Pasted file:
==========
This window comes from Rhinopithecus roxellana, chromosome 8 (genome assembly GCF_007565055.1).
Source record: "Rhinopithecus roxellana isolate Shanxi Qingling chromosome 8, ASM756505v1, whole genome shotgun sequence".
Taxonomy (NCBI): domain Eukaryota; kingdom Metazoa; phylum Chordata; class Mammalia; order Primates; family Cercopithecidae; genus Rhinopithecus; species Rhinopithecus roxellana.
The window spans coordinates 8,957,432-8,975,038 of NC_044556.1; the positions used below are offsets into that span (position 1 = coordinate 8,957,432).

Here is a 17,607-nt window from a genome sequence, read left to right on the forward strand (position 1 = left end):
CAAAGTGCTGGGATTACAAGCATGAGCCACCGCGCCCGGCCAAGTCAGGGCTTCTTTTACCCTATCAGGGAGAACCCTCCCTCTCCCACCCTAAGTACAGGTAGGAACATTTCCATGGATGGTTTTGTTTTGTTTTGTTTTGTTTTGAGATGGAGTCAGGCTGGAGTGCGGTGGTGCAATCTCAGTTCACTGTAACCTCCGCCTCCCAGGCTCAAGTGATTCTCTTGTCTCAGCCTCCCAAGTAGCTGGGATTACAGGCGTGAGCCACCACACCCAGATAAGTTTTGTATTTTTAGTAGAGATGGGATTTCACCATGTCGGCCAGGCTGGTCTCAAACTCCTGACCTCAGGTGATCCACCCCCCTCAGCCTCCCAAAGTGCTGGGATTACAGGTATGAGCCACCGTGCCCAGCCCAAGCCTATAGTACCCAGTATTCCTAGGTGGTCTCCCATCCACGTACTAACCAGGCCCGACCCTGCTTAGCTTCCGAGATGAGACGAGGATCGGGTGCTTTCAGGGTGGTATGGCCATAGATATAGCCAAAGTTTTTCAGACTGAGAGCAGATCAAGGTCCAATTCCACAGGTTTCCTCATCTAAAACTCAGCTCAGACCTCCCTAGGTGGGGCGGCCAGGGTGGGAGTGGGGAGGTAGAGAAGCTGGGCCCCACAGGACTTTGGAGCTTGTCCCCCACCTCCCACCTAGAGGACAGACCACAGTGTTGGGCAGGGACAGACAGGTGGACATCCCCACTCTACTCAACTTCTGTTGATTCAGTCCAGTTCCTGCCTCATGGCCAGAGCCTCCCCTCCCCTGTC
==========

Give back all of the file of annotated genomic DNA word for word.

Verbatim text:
This window comes from Rhinopithecus roxellana, chromosome 8 (genome assembly GCF_007565055.1).
Source record: "Rhinopithecus roxellana isolate Shanxi Qingling chromosome 8, ASM756505v1, whole genome shotgun sequence".
Taxonomy (NCBI): domain Eukaryota; kingdom Metazoa; phylum Chordata; class Mammalia; order Primates; family Cercopithecidae; genus Rhinopithecus; species Rhinopithecus roxellana.
The window spans coordinates 8,957,432-8,975,038 of NC_044556.1; the positions used below are offsets into that span (position 1 = coordinate 8,957,432).

Here is a 17,607-nt window from a genome sequence, read left to right on the forward strand (position 1 = left end):
CAAAGTGCTGGGATTACAAGCATGAGCCACCGCGCCCGGCCAAGTCAGGGCTTCTTTTACCCTATCAGGGAGAACCCTCCCTCTCCCACCCTAAGTACAGGTAGGAACATTTCCATGGATGGTTTTGTTTTGTTTTGTTTTGTTTTGAGATGGAGTCAGGCTGGAGTGCGGTGGTGCAATCTCAGTTCACTGTAACCTCCGCCTCCCAGGCTCAAGTGATTCTCTTGTCTCAGCCTCCCAAGTAGCTGGGATTACAGGCGTGAGCCACCACACCCAGATAAGTTTTGTATTTTTAGTAGAGATGGGATTTCACCATGTCGGCCAGGCTGGTCTCAAACTCCTGACCTCAGGTGATCCACCCCCCTCAGCCTCCCAAAGTGCTGGGATTACAGGTATGAGCCACCGTGCCCAGCCCAAGCCTATAGTACCCAGTATTCCTAGGTGGTCTCCCATCCACGTACTAACCAGGCCCGACCCTGCTTAGCTTCCGAGATGAGACGAGGATCGGGTGCTTTCAGGGTGGTATGGCCATAGATATAGCCAAAGTTTTTCAGACTGAGAGCAGATCAAGGTCCAATTCCACAGGTTTCCTCATCTAAAACTCAGCTCAGACCTCCCTAGGTGGGGCGGCCAGGGTGGGAGTGGGGAGGTAGAGAAGCTGGGCCCCACAGGACTTTGGAGCTTGTCCCCCACCTCCCACCTAGAGGACAGACCACAGTGTTGGGCAGGGACAGACAGGTGGACATCCCCACTCTACTCAACTTCTGTTGATTCAGTCCAGTTCCTGCCTCATGGCCAGAGCCTCCCCTCCCCTGTC